Manage Diabetes Before It Manages You - PIH Health

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Published on November 13, 2014

Manage Diabetes Before It Manages You


DiabetesIf you’re one of the 29.1 million Americans with diabetes, you probably spend a lot of time worrying about your blood sugar level and trying to control it. Keeping your blood sugar within the range your doctor recommends can be challenging. But, according to PIH Health endocrinologist, Ghasak Amer Mahmood MD, if you keep your mind on these three factors, you will greatly enhance your opportunities for success.


Even without diabetes, healthy eating is a pre-requisite to healthy living. And if you have diabetes, you have to be extra careful about what you eat. To make sure the food you eat supports your goals, be sure to:

  • Learn how carbohydrates affect you. Carbs have the biggest Diabetesimpact on your blood sugar levels, so keep a good record of what you eat, including portion sizes. If you’re taking insulin, these numbers may be critical to calculating your dose.
  • Eat well-balanced meals. Even if you stick with only high-quality carbs, that doesn’t mean you can eat as much as you want.
  • Avoid saturated fats and trans fats. Animal-based foods and even some high-fat plant foods, like palm oil, contain saturated fats. A diet high in saturated fat can lead to insulin resistance, but trans fats are even worse! These are the fats found in many margarines, snack foods, packaged baked goods and fast food.


When you exercise, your muscles use glucose for energy. Even light workouts done regularly can help your body use insulin more efficiently. To incorporate an effective exercise regimen, be sure to:

  • Talk to your doctor about exercise. Only your doctor can give you advice about what type of exercise is right for you. If you’ve been inactive for a while, she may want to check your overall health before you begin any new program.
  • Keep an exercise schedule. Talk to your doctor about your workout plans so he can coordinate your workout routine with your meal and medication schedules.
  • Keep an eye on your glucose levels before, during and after exercise. This is especially important if you take insulin or medications to lower your blood sugar.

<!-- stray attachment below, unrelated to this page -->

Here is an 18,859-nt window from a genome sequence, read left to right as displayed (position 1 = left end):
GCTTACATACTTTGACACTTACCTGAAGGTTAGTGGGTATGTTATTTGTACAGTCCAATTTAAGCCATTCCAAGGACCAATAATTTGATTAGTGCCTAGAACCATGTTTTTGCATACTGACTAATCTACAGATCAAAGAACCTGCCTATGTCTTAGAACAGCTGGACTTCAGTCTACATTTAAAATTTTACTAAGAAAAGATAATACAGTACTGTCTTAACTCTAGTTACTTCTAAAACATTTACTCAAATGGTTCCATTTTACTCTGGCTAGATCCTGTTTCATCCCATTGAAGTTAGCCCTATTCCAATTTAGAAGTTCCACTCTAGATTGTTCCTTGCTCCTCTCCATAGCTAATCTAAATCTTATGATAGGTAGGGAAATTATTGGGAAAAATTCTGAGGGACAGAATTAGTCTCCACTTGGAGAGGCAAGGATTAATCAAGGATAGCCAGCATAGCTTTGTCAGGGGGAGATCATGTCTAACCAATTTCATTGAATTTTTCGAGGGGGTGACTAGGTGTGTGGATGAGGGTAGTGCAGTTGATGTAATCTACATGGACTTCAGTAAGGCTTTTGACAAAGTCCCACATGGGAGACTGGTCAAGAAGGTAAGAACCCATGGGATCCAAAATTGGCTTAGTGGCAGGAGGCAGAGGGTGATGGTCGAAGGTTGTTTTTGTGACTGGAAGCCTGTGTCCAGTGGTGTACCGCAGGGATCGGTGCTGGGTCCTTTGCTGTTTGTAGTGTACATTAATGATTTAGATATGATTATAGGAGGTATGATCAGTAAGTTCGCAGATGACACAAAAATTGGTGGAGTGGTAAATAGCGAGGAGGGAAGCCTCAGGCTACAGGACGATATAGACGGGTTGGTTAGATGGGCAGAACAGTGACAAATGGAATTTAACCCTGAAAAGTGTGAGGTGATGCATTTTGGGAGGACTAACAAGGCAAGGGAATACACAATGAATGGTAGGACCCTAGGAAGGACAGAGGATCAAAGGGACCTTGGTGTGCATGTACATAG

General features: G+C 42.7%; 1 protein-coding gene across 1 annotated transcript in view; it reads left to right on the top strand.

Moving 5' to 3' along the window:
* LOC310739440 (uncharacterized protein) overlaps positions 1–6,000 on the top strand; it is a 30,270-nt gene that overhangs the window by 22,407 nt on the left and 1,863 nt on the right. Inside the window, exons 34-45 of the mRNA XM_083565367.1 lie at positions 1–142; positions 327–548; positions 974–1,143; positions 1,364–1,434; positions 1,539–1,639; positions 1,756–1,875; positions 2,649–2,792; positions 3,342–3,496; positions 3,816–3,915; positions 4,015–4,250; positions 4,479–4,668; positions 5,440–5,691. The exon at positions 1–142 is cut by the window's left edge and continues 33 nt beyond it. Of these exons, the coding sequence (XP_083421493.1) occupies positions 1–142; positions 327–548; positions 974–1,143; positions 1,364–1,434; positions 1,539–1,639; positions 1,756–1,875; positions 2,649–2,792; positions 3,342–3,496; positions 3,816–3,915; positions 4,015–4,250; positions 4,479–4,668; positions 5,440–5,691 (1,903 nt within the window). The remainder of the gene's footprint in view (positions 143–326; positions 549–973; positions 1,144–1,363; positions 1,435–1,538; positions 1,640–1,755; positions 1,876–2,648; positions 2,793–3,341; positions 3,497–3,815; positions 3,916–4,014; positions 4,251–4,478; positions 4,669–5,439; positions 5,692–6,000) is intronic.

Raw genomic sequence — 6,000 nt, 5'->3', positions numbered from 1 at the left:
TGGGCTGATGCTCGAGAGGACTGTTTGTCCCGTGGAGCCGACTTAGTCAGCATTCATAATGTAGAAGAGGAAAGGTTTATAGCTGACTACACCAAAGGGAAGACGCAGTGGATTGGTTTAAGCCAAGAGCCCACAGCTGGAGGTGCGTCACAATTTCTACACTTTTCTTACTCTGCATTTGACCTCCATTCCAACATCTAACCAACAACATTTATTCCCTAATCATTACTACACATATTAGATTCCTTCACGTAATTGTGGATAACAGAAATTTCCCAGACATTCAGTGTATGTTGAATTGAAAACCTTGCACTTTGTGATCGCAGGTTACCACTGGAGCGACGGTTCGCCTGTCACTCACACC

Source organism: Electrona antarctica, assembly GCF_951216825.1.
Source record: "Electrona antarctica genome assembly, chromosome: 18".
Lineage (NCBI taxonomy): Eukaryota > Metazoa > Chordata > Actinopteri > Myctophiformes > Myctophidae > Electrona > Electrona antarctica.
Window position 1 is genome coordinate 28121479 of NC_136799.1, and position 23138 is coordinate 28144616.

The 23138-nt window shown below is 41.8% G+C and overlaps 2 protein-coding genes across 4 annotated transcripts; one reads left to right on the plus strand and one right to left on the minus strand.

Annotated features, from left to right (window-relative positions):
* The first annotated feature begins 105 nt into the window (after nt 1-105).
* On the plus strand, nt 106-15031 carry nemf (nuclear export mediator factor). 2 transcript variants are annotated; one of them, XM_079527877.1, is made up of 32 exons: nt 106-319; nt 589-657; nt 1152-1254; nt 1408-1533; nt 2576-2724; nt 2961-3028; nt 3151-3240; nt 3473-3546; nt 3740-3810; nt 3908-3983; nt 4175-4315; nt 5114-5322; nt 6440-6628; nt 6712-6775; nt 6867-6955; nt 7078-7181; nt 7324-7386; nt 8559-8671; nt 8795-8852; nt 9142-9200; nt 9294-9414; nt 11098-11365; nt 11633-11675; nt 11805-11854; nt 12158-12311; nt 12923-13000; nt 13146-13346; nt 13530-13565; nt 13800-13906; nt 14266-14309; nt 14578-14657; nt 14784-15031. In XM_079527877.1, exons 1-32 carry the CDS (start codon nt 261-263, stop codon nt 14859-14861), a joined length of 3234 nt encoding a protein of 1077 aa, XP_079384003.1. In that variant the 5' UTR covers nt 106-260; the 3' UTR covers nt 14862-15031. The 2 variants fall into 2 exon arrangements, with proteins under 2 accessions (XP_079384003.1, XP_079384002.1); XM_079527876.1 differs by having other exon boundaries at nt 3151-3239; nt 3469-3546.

If you have type 1 diabetes, you must use insulin. Some people with type 2 diabetes can manage with diet and exercise but if that’s not enough to maintain your blood sugar, then medication may be necessary. It’s important for you to pay attention to how medications, especially new ones, make you feel. Be sure to:


  • Explore your options. If you have type 2 diabetes, you will probably start with oral medications to help you reach target levels. You must continue keeping track of your progress because most oral medications lose their effectiveness over time.
  • Measure your insulin doses carefully. If you’re taking insulin, the small dose increments may not seem like much, but taking the prescribed amount is crucial. Even the differences in one or two units can have a huge impact.
  • Beware of drug interactions. When you’re managing diabetes, you have to be extremely diligent in keeping track of everything you consume - even over-the-counter pills and vitamins. List everything you’re taking, show your doctor and don’t add anything new without consulting her.

Diabetes was the seventh leading cause of death in the United States in 2010. But if you manage your blood sugar levels successfully, you can delay or even prevent complications from forming. And be sure to check out the American Diabetes Association’s website at for more information.

The information in Healthy Living Online is for educational purposes only.  It is not intended nor implied to be a substitute for professional medical advice.  The reader should always consult his or her healthcare provider to determine the appropriateness of the information for their own situation, or if they have any questions regarding a medical condition or treatment plan.

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